find_package doesn't look in default suffixes until enabling a language

Hi, I’ve got a bit of an unusual problem.

I have a package that ships a C++ compiler wrapper. And it’s not one of those cheesy compiler wrappers that is just used because nobody knows how packaging works. It’s actually pretty essential because it works around issues with the underlying compiler’s CLI. It’s essential that CMake sees this wrapper as the C++ compiler, and not the underlying compiler.

However, I don’t want developers to have to know this compiler wrapper exists - it’s essentially a hack, and it doesn’t make sense to make my developers think about it.

Essentially, what I want is this:

cmake_minimum_required(VERSION 3.17)
project(proj LANGUAGES NONE)

find_package(Foo REQUIRED)

# FOO_* is set by FooConfig.cmake
        # Swap out the "default" C++ compiler for the wrapper, and cache both the new and old compiler
        set(HOST_COMPILER ${CMAKE_CXX_COMPILER} CACHE STRING "Underlying compiler")




Unfortunately, I’ve found that find_package doesn’t work right unless I enable a language. It will search only in CMAKE_PREFIX_PATH for FooConfig.cmake, but not in, for example, CMAKE_PREFIX_PATH/lib64/cmake/Foo. If I add enable_language(C) prior to the find_package(Foo REQUIRED) call, then everything works as expected, but I don’t love having to enable the C compiler just to get this to work. I do not want to add enable_language(CXX) because I don’t want CMake to set the compiler until I’ve patched it, nor do I want CMake to think it needs to reconfigure because it’s been changed after enabling the language.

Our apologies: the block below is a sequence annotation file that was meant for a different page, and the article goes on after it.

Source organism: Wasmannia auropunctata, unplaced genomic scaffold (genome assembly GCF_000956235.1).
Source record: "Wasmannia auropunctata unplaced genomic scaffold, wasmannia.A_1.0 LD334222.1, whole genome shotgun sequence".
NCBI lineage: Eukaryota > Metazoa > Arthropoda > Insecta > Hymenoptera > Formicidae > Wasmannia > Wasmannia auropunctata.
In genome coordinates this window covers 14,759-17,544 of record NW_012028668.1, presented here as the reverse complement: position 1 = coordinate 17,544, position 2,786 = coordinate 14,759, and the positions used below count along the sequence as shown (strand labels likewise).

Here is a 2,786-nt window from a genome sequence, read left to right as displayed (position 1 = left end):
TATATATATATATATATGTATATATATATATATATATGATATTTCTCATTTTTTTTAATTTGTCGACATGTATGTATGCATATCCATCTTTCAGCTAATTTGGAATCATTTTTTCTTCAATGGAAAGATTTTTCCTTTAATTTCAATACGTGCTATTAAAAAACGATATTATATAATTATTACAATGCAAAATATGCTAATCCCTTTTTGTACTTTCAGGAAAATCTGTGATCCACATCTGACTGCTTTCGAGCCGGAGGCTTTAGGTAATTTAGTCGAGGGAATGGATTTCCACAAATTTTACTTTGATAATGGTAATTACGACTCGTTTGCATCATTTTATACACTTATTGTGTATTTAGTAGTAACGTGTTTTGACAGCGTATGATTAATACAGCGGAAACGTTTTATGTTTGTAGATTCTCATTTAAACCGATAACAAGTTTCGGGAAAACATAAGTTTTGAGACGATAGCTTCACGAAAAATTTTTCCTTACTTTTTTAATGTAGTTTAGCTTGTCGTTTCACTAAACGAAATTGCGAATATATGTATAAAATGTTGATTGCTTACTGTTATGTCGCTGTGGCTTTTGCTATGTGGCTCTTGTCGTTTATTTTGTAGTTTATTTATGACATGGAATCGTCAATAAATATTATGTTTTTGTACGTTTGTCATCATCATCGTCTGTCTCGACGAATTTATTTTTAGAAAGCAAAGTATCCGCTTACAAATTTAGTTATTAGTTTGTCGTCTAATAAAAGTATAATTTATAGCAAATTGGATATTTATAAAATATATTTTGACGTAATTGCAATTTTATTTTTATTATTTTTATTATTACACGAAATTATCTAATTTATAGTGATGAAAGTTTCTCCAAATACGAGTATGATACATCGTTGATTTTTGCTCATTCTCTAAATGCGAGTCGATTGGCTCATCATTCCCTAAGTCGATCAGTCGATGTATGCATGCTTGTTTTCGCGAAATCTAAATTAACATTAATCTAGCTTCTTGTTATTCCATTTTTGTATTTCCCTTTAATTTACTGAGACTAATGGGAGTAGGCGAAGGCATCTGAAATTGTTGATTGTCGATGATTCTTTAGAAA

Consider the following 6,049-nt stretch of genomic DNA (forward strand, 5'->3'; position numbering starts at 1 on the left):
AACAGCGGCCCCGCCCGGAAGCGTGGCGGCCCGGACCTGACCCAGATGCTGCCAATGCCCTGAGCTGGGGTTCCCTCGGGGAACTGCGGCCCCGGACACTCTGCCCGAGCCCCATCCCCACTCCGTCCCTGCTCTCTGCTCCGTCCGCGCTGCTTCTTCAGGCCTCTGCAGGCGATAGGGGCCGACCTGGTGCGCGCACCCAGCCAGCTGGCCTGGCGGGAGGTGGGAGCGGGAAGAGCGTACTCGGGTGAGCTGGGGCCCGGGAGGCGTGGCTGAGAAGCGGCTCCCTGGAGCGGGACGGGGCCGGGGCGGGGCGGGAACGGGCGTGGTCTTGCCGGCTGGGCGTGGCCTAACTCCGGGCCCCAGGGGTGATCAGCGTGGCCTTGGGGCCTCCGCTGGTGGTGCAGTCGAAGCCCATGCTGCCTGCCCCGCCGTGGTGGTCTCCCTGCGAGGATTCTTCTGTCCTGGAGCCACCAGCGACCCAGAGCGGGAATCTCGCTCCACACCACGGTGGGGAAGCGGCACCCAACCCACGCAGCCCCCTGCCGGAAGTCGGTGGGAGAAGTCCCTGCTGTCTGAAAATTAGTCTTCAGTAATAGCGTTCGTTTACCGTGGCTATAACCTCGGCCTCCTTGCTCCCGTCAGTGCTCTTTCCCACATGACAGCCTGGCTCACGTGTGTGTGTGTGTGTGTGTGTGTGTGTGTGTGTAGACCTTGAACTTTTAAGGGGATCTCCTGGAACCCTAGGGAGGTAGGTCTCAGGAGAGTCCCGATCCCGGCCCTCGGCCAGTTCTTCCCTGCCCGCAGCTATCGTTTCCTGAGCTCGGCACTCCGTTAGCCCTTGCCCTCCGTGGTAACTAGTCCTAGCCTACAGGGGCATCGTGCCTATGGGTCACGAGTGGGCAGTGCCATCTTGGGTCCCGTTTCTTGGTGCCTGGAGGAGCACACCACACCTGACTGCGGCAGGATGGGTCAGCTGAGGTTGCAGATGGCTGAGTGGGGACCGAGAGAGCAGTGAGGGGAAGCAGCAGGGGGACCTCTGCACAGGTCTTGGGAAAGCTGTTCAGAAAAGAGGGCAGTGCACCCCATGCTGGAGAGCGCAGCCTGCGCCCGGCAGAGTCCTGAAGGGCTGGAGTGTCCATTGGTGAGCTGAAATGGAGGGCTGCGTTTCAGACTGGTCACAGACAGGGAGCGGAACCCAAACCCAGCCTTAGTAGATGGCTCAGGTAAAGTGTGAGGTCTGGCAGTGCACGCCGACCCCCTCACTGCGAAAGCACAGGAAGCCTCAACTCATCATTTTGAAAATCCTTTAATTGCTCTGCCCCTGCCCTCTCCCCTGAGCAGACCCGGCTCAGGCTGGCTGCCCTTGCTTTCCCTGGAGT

Does anybody know what’s going on here and how I might remove the enable_language(C) call? It’s not the end of the world if I need to keep it, but removing it would be best.

Oh, wait, is this what I needed this whole time?! Pass argument directly to the compiler

EDIT: Playing around with CMAKE_CXX_COMPILER_LAUNCHER - this might solve my problem.

I should pay more attention to the Discourse. :slight_smile: CXX_COMPILER_LAUNCHER and RULE_LAUNCH_LINK solved my problem without having to mess around with CMAKE_CXX_COMPILER, and I can set them after I call enable_language(CXX). Perfect!

It might be better (in the long run) for CMake to actually understand this compiler and make the right command line from the beginning. Replacing CMAKE_CXX_COMPILER_LAUNCHER will replace things like user ccache or sccache settings (though I suspect that these don’t support the compiler in question anyways). Just for future note on anyone else writing wrappers and trying to interpose via find_package :slight_smile: .

1 Like

The specific compiler wrapper is nvcc_wrapper in Kokkos. The problem that it primarily solves is that nvcc doesn’t view itself as a C++ compiler, but only as a CUDA compiler, and so doesn’t present a C++ compiler CLI. However, the point of Kokkos is to make your C++ code portable.

You’d have to look into it to see if there’s some generality there that CMake could provide as a replacement for nvcc_wrapper. I have a feeling it’s not a general enough problem.

@robert.maynard would know better about this specific case.

The problem that it primarily solves is that nvcc doesn’t view itself as a C++ compiler, but only as a CUDA compiler

It does support being a C++ compiler, specifically that is what -x c++ does :slight_smile: .

and so doesn’t present a C++ compiler CLI

There is no official standard CLI for a C++ compiler. NVCC provides an interface that doesn’t map to either of the 2 primary CLI interfaces ( GCC && MSVC ) and that is the problem that this wrapper is trying to solve.

I understand why nvcc_wrapper was created and the problems it solved. But given the advancements both in the nvcc frontend and CMake’s support of the CUDA language I don’t see the need to generalize it.